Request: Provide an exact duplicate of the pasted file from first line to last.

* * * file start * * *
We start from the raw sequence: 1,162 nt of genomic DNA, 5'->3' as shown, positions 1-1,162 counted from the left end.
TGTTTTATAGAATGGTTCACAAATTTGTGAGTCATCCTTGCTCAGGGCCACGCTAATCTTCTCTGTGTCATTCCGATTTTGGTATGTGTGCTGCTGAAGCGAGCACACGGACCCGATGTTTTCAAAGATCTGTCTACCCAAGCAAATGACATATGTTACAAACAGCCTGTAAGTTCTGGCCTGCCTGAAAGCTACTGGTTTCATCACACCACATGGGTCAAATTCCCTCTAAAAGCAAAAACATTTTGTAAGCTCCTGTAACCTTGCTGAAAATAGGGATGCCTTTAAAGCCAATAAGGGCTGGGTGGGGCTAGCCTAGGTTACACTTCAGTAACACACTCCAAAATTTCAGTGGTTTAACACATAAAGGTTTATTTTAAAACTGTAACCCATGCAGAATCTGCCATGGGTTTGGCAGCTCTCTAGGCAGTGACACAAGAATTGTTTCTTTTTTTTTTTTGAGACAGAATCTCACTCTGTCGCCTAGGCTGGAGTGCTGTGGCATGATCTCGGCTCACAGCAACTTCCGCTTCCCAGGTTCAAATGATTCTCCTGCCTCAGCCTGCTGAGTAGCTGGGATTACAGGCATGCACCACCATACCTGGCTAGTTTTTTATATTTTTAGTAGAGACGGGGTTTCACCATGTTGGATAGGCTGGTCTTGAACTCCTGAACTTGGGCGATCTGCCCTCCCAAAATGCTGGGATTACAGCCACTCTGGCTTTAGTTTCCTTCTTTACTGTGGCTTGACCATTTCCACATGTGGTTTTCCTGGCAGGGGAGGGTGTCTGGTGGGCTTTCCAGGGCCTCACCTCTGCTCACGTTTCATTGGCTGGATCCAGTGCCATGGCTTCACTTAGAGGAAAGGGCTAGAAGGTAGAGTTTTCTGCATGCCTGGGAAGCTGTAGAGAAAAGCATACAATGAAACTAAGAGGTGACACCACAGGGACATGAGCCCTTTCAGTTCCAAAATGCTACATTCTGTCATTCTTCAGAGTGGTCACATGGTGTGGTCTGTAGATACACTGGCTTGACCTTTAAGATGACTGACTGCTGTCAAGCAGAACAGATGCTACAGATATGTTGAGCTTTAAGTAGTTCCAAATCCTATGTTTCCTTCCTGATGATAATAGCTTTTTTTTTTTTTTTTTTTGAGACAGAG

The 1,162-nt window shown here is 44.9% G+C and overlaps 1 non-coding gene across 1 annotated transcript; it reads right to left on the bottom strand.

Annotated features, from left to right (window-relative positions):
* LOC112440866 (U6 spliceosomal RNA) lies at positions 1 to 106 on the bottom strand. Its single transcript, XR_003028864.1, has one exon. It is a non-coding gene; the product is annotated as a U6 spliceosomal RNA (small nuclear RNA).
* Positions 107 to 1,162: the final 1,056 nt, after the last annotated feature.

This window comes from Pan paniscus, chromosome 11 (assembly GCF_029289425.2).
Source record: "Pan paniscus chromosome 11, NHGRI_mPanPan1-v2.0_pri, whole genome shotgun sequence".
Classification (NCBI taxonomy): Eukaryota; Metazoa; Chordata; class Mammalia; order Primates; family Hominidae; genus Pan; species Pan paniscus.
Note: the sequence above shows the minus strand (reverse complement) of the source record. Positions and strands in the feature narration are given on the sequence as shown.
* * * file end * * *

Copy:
We start from the raw sequence: 1,162 nt of genomic DNA, 5'->3' as shown, positions 1-1,162 counted from the left end.
TGTTTTATAGAATGGTTCACAAATTTGTGAGTCATCCTTGCTCAGGGCCACGCTAATCTTCTCTGTGTCATTCCGATTTTGGTATGTGTGCTGCTGAAGCGAGCACACGGACCCGATGTTTTCAAAGATCTGTCTACCCAAGCAAATGACATATGTTACAAACAGCCTGTAAGTTCTGGCCTGCCTGAAAGCTACTGGTTTCATCACACCACATGGGTCAAATTCCCTCTAAAAGCAAAAACATTTTGTAAGCTCCTGTAACCTTGCTGAAAATAGGGATGCCTTTAAAGCCAATAAGGGCTGGGTGGGGCTAGCCTAGGTTACACTTCAGTAACACACTCCAAAATTTCAGTGGTTTAACACATAAAGGTTTATTTTAAAACTGTAACCCATGCAGAATCTGCCATGGGTTTGGCAGCTCTCTAGGCAGTGACACAAGAATTGTTTCTTTTTTTTTTTTGAGACAGAATCTCACTCTGTCGCCTAGGCTGGAGTGCTGTGGCATGATCTCGGCTCACAGCAACTTCCGCTTCCCAGGTTCAAATGATTCTCCTGCCTCAGCCTGCTGAGTAGCTGGGATTACAGGCATGCACCACCATACCTGGCTAGTTTTTTATATTTTTAGTAGAGACGGGGTTTCACCATGTTGGATAGGCTGGTCTTGAACTCCTGAACTTGGGCGATCTGCCCTCCCAAAATGCTGGGATTACAGCCACTCTGGCTTTAGTTTCCTTCTTTACTGTGGCTTGACCATTTCCACATGTGGTTTTCCTGGCAGGGGAGGGTGTCTGGTGGGCTTTCCAGGGCCTCACCTCTGCTCACGTTTCATTGGCTGGATCCAGTGCCATGGCTTCACTTAGAGGAAAGGGCTAGAAGGTAGAGTTTTCTGCATGCCTGGGAAGCTGTAGAGAAAAGCATACAATGAAACTAAGAGGTGACACCACAGGGACATGAGCCCTTTCAGTTCCAAAATGCTACATTCTGTCATTCTTCAGAGTGGTCACATGGTGTGGTCTGTAGATACACTGGCTTGACCTTTAAGATGACTGACTGCTGTCAAGCAGAACAGATGCTACAGATATGTTGAGCTTTAAGTAGTTCCAAATCCTATGTTTCCTTCCTGATGATAATAGCTTTTTTTTTTTTTTTTTTTGAGACAGAG

The 1,162-nt window shown here is 44.9% G+C and overlaps 1 non-coding gene across 1 annotated transcript; it reads right to left on the bottom strand.

Annotated features, from left to right (window-relative positions):
* LOC112440866 (U6 spliceosomal RNA) lies at positions 1 to 106 on the bottom strand. Its single transcript, XR_003028864.1, has one exon. It is a non-coding gene; the product is annotated as a U6 spliceosomal RNA (small nuclear RNA).
* Positions 107 to 1,162: the final 1,056 nt, after the last annotated feature.

This window comes from Pan paniscus, chromosome 11 (assembly GCF_029289425.2).
Source record: "Pan paniscus chromosome 11, NHGRI_mPanPan1-v2.0_pri, whole genome shotgun sequence".
Classification (NCBI taxonomy): Eukaryota; Metazoa; Chordata; class Mammalia; order Primates; family Hominidae; genus Pan; species Pan paniscus.
Note: the sequence above shows the minus strand (reverse complement) of the source record. Positions and strands in the feature narration are given on the sequence as shown.